|US4100324||Jul 19, 1976||Jul 11, 1978||Kimberly-Clark Corporation||Nonwoven fabric and method of producing same|
|US4381783 *||Jun 18, 1981||May 3, 1983||Johnson & Johnson||Absorbent article|
|US4646362||Dec 16, 1985||Mar 3, 1987||Kimberly-Clark Corporation||Disposable underpants, such as child's training pants and the like|
|US4673402 *||Aug 11, 1986||Jun 16, 1987||The Procter & Gamble Company||Absorbent articles with dual-layered cores|
|US4715918||Jun 26, 1985||Dec 29, 1987||Kimberly-Clark Corporation||Method for forming discrete particulate areas in a composite article|
|US4820577||Dec 22, 1986||Apr 11, 1989||Kimberly-Clark Corporation||Meltblown superabsorbent thermoplastic compositions|
|US5037412||Oct 27, 1989||Aug 6, 1991||Kimberly-Clark Corporation||Absorbent article containing an anhydrous deodorant|
|US5098423||Oct 31, 1990||Mar 24, 1992||Mcneil-Ppc, Inc.||Low bulk disposable diaper|
|US5122407||Jun 20, 1990||Jun 16, 1992||Kimberly-Clark Corporation||Odor-removing cover for absorbent pads and method of making same|
|US5281207||Apr 1, 1992||Jan 25, 1994||Paragon Trade Brands, Inc.||Absorbent product|
|US5336552||Aug 26, 1992||Aug 9, 1994||Kimberly-Clark Corporation||Nonwoven fabric made with multicomponent polymeric strands including a blend of polyolefin and ethylene alkyl acrylate copolymer|
|US5342333||Feb 18, 1993||Aug 30, 1994||Kimberly-Clark Corporation||Absorbent article containing an anhydrous deodorant|
|US5350370||Apr 30, 1993||Sep 27, 1994||Kimberly-Clark Corporation||High wicking liquid absorbent composite|
|US5364380||Apr 11, 1994||Nov 15, 1994||Kimberly-Clark Corporation||Absorbent article containing an anhydrous deodorant|
|US5411497||Oct 29, 1993||May 2, 1995||Kimberly-Clark Corporation||Absorbent article which includes superabsorbent material located in discrete pockets having an improved containment structure|
|US5425725||Oct 29, 1993||Jun 20, 1995||Kimberly-Clark Corporation||Absorbent article which includes superabsorbent material and hydrophilic fibers located in discrete pockets|
|US5433715||Oct 29, 1993||Jul 18, 1995||Kimberly-Clark Corporation||Absorbent article which includes superabsorbent material located in discrete pockets having water-sensitive and water-insensitive containment structures|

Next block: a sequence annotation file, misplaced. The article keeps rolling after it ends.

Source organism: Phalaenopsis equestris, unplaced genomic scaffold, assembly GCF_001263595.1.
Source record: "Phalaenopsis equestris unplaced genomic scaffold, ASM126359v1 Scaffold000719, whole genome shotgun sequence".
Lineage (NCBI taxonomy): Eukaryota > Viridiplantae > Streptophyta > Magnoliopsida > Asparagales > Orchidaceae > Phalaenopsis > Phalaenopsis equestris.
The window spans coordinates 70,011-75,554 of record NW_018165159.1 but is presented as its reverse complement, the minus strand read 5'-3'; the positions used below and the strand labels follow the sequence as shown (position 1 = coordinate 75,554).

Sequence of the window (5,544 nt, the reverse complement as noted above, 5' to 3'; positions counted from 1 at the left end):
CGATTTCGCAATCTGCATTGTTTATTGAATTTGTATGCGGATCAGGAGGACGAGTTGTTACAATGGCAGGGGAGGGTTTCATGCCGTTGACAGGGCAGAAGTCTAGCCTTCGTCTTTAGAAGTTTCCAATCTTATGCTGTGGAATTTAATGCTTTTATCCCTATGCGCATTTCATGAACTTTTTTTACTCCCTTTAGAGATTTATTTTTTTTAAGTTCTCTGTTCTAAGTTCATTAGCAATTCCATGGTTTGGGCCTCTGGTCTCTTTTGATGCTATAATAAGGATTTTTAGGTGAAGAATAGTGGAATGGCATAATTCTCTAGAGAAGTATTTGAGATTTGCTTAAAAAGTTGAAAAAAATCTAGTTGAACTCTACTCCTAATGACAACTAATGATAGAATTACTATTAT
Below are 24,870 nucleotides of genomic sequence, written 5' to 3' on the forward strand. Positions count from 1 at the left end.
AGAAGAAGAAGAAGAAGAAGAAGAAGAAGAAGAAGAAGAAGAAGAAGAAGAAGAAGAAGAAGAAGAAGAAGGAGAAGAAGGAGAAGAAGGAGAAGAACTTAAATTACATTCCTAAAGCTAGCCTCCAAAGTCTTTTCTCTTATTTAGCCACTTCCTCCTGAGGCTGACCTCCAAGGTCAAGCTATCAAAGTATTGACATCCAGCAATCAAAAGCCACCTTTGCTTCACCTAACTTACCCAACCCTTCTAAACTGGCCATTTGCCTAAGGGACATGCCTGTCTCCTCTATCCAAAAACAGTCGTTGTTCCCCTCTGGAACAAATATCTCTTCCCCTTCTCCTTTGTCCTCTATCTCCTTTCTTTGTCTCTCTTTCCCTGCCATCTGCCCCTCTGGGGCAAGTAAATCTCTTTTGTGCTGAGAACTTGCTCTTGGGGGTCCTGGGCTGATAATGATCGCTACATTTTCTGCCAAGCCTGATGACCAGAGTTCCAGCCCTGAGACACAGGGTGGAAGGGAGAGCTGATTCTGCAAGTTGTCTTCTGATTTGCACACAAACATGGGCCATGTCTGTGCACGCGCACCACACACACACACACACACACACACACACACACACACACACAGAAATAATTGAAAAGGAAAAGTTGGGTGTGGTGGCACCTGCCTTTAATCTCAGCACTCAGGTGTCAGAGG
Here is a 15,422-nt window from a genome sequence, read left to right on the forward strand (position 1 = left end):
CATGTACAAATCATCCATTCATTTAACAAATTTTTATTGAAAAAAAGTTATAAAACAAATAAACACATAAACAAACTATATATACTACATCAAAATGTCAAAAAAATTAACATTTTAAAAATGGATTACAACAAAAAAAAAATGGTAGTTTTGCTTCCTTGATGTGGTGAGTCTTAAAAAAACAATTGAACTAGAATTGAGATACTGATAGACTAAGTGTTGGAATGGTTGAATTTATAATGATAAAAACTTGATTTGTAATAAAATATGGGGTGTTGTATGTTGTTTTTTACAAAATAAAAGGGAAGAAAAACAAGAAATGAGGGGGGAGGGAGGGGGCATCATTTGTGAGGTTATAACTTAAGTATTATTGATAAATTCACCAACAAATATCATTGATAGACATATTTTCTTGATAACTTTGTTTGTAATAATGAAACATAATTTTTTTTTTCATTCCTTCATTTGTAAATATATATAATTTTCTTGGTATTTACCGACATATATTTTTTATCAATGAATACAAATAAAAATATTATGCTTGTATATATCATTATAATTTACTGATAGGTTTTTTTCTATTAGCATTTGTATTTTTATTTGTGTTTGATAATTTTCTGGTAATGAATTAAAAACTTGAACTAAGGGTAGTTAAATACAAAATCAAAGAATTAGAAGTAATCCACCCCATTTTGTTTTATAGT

|US5436066||Dec 30, 1993||Jul 25, 1995||Kimberly-Clark Corporation||Absorbent composition including a microfiber|
|US5549589||Feb 3, 1995||Aug 27, 1996||The Procter & Gamble Company||Fluid distribution member for absorbent articles exhibiting high suction and high capacity|
|US5562645||May 31, 1995||Oct 8, 1996||Kimberly-Clark Corporation||Article with soft absorbent pulp sheet|
|US5562646||Apr 6, 1995||Oct 8, 1996||The Proctor & Gamble Company||Absorbent members for body fluids having good wet integrity and relatively high concentrations of hydrogel-forming absorbent polymer having high porosity|
|US5567744||May 10, 1993||Oct 22, 1996||Sumitomo Seika Chemicals Co., Ltd.||High water-absorbent resin composition|
|US5591149||Oct 7, 1992||Jan 7, 1997||The Procter & Gamble Company||Absorbent article having meltblown components|
|US5593399||Jan 6, 1995||Jan 14, 1997||Kimberly-Clark Corporation||Absorbent article which includes superabsorbent material located in discrete, elongate pockets placed in selected patterns|
|US5599335||Mar 29, 1994||Feb 4, 1997||The Procter & Gamble Company||Absorbent members for body fluids having good wet integrity and relatively high concentrations of hydrogel-forming absorbent polymer|
|US5601542||Mar 25, 1996||Feb 11, 1997||Kimberly-Clark Corporation||Absorbent composite|
|US5650222||Nov 29, 1995||Jul 22, 1997||The Procter & Gamble Company||Absorbent foam materials for aqueous fluids made from high internal phase emulsions having very high water-to-oil ratios|
|US5653702||Apr 21, 1993||Aug 5, 1997||Molnlycke Ab||Absorbent body in an absorbent article, such as a sanitary napkin, a panty protector, incontinence guard, diaper and the like|